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The Ukraine-Russia conflict appears to be entering a new phase


The conflict in Ukraine appears to be entering a new and especially dangerous phase. Russia is expected to launch another offensive into eastern Ukraine in the coming days. Troops for both armies are repositioning. Meanwhile, Ukraine's Western allies have started providing heavier weapons to the besieged country. To talk about this, we're joined by NPR's Nathan Rott, who is in the Ukrainian capital. Hello, Nathan.


RASCOE: Let's start with this news about heavier weapons because that's something we hadn't seen until now.

ROTT: Yeah, that's right. So Ukraine has been pleading for this, for bigger offensive and defensive weapons, fighter jets, tanks, for weeks. Despite the fact that they largely held against Russia's first wave of attacks, they are still outgunned in pretty much every way. And it's not like that's going to change. But yesterday, we learned that Slovakia has sent Ukraine a Soviet-era defense unit which can be used to defend against aircraft. The U.S., in turn, is going to provide Slovakia with a Patriot missile defense system. And we also learned that Britain is going to give 120 armored vehicles and new anti-ship missiles to Ukraine. So that type of weaponry being provided definitely ratchets things up.

RASCOE: And I understand there was a surprise visit to Kyiv yesterday that preceded this announcement from the U.K.?

ROTT: Yeah. British Prime Minister Boris Johnson made an unannounced visit here in Kyiv. British officials say it was a show of solidarity with Ukraine. And it's not the first diplomatic visit in recent days from Western leaders. Diplomats from a number of other countries are returning. Ursula von der Leyen, the head of the European Commission, visited a couple of days ago and actually went to Bucha, the suburb of Kyiv that's been in the news so much over the last week. So there are people coming.

RASCOE: You went to Bucha last week. That's where some of the more horrifying stories of Russia's invasion have come from. Are we learning more about what happened there?

ROTT: Yeah, we are. And, you know, we're learning a lot more about what happened in a lot of these cities and suburbs and small towns that were either occupied by Russia, like Bucha, or besieged by it over the last month and a half. Yesterday, we actually went to a city called Chernihiv, which is only about 40 minutes south of the Russian border in northern Ukraine. Local officials there told us that about 15% of the city was damaged or destroyed. And you could see that everywhere. We visited a mangled soccer stadium that was covered in concrete, rebar and rock.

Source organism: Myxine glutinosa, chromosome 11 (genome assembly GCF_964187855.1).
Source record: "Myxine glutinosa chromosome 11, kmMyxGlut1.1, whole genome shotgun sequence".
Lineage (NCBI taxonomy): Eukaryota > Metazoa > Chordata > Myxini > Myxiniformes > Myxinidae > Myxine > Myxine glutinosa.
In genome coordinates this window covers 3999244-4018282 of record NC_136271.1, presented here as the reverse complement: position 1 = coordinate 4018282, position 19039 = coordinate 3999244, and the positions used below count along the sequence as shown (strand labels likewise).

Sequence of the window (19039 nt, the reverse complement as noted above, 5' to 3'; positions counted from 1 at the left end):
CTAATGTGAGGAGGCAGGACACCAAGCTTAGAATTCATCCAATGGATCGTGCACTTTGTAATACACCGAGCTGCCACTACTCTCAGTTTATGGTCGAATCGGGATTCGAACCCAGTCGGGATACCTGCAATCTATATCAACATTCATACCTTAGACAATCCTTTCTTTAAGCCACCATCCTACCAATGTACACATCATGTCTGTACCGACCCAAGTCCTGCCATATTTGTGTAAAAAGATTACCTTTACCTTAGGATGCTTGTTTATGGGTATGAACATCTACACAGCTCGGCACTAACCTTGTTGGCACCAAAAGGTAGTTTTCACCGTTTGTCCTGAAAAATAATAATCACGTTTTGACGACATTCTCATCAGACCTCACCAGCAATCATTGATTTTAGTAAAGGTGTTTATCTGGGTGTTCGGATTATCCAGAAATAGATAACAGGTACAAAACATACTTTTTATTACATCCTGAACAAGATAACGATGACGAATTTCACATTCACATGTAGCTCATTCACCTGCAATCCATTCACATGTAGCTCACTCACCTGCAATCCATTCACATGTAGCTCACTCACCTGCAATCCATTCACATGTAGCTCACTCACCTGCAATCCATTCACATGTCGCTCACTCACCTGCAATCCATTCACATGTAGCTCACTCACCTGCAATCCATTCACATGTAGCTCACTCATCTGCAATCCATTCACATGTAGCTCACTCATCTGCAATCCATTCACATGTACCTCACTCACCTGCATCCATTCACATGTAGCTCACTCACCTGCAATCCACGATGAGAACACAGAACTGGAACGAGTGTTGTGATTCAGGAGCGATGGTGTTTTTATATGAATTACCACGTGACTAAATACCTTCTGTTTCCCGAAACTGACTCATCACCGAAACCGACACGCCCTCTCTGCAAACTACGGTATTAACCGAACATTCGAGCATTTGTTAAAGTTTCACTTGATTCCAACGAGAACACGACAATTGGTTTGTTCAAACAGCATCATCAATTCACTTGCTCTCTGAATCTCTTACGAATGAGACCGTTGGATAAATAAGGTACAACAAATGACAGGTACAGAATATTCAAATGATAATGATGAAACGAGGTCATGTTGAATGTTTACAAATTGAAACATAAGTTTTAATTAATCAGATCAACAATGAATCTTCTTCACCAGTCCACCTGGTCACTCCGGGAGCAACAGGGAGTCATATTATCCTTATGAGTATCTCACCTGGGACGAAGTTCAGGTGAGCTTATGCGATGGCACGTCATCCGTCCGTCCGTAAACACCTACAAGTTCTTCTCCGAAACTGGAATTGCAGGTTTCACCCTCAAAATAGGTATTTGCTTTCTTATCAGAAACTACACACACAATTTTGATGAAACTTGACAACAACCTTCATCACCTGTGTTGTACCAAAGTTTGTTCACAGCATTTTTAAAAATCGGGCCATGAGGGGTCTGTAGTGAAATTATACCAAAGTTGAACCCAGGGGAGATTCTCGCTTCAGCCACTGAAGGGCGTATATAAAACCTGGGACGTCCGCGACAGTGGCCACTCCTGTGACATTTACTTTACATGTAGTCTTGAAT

There's a giant crater right in the middle of the field.

We met 74-year-old Oleksandra Frederina outside a nine-story apartment building that had been cleaved open by a bomb, killing at least 48 of her neighbors.

OLEKSANDRA FREDERINA: (Speaking Ukrainian).

ROTT: "We were crying and crying," she says. "But now we stopped because we don't see any sense in crying anymore." At a cathedral built in 1715 that was hit by a stray Russian rocket, the church's leader, Father Mikolai, showed a shrapnel he picked up from the church's front door.

MIKOLAI: (Speaking Ukrainian).

UNIDENTIFIED INTERPRETER #1: It's to hurt civilians.

ROTT: The worst of the damage, though, was at a small village just east of Chernihiv. The village, which was occupied by Russians until about a week ago, was totally flattened. A crowd of residents had gathered in the rain and wreckage, waiting for a delivery of humanitarian aid. Tanya Rapinatska was standing to the side next to a pile of rubble that used to be her home.

Did anything survive in your house? Did you find anything?

UNIDENTIFIED INTERPRETER #2: (Speaking Ukrainian.)

TANYA RAPINATSKA: (Speaking Ukrainian).

UNIDENTIFIED INTERPRETER #2: Nothing. At all. Zero, nothing.

ROTT: She gestures downwards.

RAPINATSKA: (Speaking Ukrainian).

ROTT: The shoes on your feet?

ROTT: Rapinatska says she's not sure if she'll rebuild. She's worried the Russians will come back. More concerning, she says, is her kids. They're 11 and 1. And she says she's worried that they'll never be able to forget the horror of what happened.

RASCOE: That was NPR's Nathan Rott in Kyiv. Transcript provided by NPR, Copyright NPR.

Nathan Rott is a correspondent on NPR's National Desk, where he focuses on environment issues and the American West.